Translators

How to translate text when building websites

Google translate on Globe image

Not only can you use any language/alphabet you want with content/template files and page names for urls, there are two command-line based translators worth checking out if you want to translate text when building websites:

Google translate hello to hola image

Translate Shell

You can find installation instructions for Translate Shell here, the recommended way being direct download, though there is information about package managers here.

Note: Translate Shell needs the internet to run, if you are building your website and Translate Shell is called without internet access your build might stall. It is also unlikely to scale well to websites with 10k+ pages, possibly even 1k+.

Along with below, there are examples to help get you started here and documentation on usage here.

The simplest way to use Translate Shell with Nift is:

@systemoutput("trans -brief 'text'")
where text is the text you want translated.

If you want to translate text in a file use

@systemoutput("trans -brief file://file-path")@dep("file-path")
where file-path is the path from the project root directory to the file you want to translate. It is worth adding the file as a page dependency after the @systemoutput call so that Nift will track changes to the file for purposes of knowing when the page needs rebuilding.

To specify which language to translate to add :language-code after -brief and to specify which language to translate from add language-code: after -brief, the language codes that are available can be found here. For example:

@systemoutput("trans -brief eo: 'vorto'")
@systemoutput("trans -brief :zh-CN 'hello'")
@systemoutput("trans -brief en: :zh-CN 'hello'")

To list the available translation engines enter trans -S. To use a non-default translation engine use the -e engine option, for example:

@systemoutput("trans -e yandex -brief :en '你好'")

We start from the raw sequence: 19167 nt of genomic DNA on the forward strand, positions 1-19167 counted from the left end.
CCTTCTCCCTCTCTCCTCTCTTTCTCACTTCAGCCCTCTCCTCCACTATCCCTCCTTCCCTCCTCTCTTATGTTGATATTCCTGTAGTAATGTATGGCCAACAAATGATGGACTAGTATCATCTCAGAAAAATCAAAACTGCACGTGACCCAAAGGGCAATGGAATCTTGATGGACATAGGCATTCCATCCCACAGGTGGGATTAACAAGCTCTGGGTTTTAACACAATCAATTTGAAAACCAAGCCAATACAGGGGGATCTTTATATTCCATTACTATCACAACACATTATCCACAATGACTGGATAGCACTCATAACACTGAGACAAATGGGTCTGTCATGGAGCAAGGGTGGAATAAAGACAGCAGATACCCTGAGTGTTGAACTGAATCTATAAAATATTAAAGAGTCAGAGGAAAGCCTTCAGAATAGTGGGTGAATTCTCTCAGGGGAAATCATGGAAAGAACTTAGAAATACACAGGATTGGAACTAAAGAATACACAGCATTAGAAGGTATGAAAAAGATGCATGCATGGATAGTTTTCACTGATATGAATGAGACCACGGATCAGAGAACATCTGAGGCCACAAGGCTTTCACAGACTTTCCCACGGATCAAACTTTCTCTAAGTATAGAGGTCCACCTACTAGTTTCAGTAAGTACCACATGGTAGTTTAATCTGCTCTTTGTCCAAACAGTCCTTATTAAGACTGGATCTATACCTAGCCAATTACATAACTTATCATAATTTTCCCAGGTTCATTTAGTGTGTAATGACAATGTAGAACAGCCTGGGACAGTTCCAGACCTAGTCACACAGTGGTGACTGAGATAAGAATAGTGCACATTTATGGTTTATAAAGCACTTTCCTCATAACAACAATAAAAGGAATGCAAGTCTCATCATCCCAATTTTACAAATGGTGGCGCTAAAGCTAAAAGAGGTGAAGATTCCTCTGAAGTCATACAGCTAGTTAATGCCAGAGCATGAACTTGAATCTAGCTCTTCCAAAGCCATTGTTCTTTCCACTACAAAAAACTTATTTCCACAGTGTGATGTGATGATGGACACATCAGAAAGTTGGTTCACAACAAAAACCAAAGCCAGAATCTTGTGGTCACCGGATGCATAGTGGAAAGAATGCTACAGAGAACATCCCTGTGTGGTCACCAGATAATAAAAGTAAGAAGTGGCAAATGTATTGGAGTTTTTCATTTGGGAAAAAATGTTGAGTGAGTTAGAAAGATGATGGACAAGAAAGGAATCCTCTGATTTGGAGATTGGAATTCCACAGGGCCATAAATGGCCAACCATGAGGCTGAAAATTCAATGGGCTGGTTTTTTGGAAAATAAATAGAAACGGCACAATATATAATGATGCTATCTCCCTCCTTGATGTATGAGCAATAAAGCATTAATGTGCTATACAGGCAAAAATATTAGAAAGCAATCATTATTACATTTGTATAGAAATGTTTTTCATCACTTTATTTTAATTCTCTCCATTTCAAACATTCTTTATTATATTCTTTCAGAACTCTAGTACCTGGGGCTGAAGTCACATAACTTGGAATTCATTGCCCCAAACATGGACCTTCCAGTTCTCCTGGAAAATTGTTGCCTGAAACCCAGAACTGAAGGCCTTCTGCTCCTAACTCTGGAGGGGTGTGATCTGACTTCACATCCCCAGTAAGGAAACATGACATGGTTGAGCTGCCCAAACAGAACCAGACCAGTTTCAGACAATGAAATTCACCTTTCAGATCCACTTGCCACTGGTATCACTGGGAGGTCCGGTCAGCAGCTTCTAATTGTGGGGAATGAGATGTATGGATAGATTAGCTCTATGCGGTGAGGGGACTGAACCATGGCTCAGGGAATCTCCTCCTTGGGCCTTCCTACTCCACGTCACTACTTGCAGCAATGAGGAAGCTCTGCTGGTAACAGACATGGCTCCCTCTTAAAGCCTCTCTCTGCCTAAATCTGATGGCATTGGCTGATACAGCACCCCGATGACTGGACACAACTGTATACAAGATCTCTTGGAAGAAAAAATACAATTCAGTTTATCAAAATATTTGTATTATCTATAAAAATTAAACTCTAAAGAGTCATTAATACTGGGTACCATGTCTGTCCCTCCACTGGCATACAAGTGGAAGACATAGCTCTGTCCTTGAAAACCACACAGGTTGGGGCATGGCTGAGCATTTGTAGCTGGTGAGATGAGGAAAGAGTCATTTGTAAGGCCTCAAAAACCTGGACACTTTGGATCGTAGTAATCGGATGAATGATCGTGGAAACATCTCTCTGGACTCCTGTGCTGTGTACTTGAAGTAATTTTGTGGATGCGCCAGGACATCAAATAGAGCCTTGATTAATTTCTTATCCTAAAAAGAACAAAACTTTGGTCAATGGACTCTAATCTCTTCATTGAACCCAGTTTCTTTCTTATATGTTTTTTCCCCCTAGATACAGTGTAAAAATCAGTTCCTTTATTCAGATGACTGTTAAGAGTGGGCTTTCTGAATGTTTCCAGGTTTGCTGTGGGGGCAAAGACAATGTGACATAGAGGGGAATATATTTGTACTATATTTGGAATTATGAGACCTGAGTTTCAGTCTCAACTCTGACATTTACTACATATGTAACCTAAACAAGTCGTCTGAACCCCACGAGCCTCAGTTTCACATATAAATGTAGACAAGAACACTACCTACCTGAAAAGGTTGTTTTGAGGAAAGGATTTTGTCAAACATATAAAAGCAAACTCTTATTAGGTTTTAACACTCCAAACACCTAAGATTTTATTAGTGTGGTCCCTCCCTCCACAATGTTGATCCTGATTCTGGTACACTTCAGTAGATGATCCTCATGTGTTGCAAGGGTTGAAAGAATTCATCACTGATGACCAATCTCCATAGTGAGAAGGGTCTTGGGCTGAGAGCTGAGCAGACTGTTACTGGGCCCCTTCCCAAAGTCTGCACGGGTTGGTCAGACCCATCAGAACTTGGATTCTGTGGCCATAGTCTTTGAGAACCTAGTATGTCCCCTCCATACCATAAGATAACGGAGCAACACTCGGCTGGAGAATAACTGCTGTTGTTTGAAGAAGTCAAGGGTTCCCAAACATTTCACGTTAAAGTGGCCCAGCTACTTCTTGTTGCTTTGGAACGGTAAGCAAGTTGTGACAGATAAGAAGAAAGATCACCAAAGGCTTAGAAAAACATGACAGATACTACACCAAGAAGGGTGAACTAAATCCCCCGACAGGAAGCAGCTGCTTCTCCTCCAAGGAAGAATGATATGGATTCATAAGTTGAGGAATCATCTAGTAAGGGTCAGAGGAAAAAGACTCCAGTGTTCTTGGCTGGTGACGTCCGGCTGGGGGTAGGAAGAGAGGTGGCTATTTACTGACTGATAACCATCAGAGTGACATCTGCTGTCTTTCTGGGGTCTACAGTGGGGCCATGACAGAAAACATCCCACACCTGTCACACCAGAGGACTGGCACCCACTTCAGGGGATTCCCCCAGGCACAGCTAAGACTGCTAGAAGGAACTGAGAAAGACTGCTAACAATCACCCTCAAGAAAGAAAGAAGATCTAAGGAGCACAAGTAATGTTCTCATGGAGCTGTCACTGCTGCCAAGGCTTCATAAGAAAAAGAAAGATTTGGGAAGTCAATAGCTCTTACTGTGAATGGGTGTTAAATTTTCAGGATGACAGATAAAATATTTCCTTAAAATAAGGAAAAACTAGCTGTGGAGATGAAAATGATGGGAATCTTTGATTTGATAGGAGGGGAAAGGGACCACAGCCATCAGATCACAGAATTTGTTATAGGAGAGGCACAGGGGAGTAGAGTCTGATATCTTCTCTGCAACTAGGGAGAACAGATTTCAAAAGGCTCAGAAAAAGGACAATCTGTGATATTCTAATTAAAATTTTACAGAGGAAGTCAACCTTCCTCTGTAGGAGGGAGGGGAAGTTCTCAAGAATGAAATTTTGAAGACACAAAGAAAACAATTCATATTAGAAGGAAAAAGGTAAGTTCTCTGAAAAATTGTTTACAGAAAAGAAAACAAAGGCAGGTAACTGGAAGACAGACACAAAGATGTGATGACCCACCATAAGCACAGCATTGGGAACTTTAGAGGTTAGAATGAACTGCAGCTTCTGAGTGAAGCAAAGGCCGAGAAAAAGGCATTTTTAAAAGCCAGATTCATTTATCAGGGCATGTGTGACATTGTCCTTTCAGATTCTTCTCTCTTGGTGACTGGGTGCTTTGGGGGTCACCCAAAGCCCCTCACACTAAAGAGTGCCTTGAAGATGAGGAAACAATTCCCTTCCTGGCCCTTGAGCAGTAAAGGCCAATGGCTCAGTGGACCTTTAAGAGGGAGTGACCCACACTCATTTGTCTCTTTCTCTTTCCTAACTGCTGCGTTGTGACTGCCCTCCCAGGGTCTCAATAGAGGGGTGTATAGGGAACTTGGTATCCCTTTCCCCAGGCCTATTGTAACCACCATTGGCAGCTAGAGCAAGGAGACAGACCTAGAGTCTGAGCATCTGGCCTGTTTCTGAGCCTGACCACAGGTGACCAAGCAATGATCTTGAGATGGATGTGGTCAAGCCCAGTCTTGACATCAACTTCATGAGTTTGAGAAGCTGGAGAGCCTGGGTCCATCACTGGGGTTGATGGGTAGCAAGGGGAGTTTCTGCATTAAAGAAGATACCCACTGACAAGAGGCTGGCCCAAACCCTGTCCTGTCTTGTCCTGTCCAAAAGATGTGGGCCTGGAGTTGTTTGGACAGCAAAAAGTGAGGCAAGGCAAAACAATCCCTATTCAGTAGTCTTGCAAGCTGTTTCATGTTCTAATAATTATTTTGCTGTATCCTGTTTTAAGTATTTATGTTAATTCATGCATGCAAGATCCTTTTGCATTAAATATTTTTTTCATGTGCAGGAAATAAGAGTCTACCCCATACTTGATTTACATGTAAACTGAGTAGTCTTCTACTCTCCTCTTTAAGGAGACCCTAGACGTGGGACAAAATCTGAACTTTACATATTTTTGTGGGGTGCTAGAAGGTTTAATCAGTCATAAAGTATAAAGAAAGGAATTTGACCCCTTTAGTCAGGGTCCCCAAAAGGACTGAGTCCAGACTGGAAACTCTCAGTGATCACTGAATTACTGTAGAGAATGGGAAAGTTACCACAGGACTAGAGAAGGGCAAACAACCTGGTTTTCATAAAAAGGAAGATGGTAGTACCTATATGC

translated text on world map

DeepL Translator CLI

You can use yarn to install DeepL Translator CLI with the command:

$ yarn global add deepl-translator-cli

Along with below, there are examples to help you get started here.

The simplest way to use DeepL Translator CLI with Nift is:

@systemoutput("deepl translate -t 'country-code' 'text'")
where:
  • language-code is the code for the language you want to translate in to (the available codes are in the table below); and
  • text is the text you want translated.

If you want to specify the language to translate from use the -s 'language-code' option, for example:

@systemoutput("deepl translate -s 'EN' -t 'DE' 'How do you do?'")

You can pipe text from standard input, for example:

@systemoutput("echo 'text' | deepl translate -t 'language-code'")

If you want to translate a file, you can do so as follows:

@systemoutput("cat file-path | deepl translate -t 'language-code'")@dep("file-path")
where file-path is the path from the project root directory to the file you want to translate. It is worth adding the file as a page dependency after the @systemoutput call so that Nift will track changes to the file for purposes of knowing when the page needs rebuilding.

The available languages and codes are:

language code
English EN
German DE
French FR
Spanish ES
Italian IT
Dutch NL
Polish PL
language code

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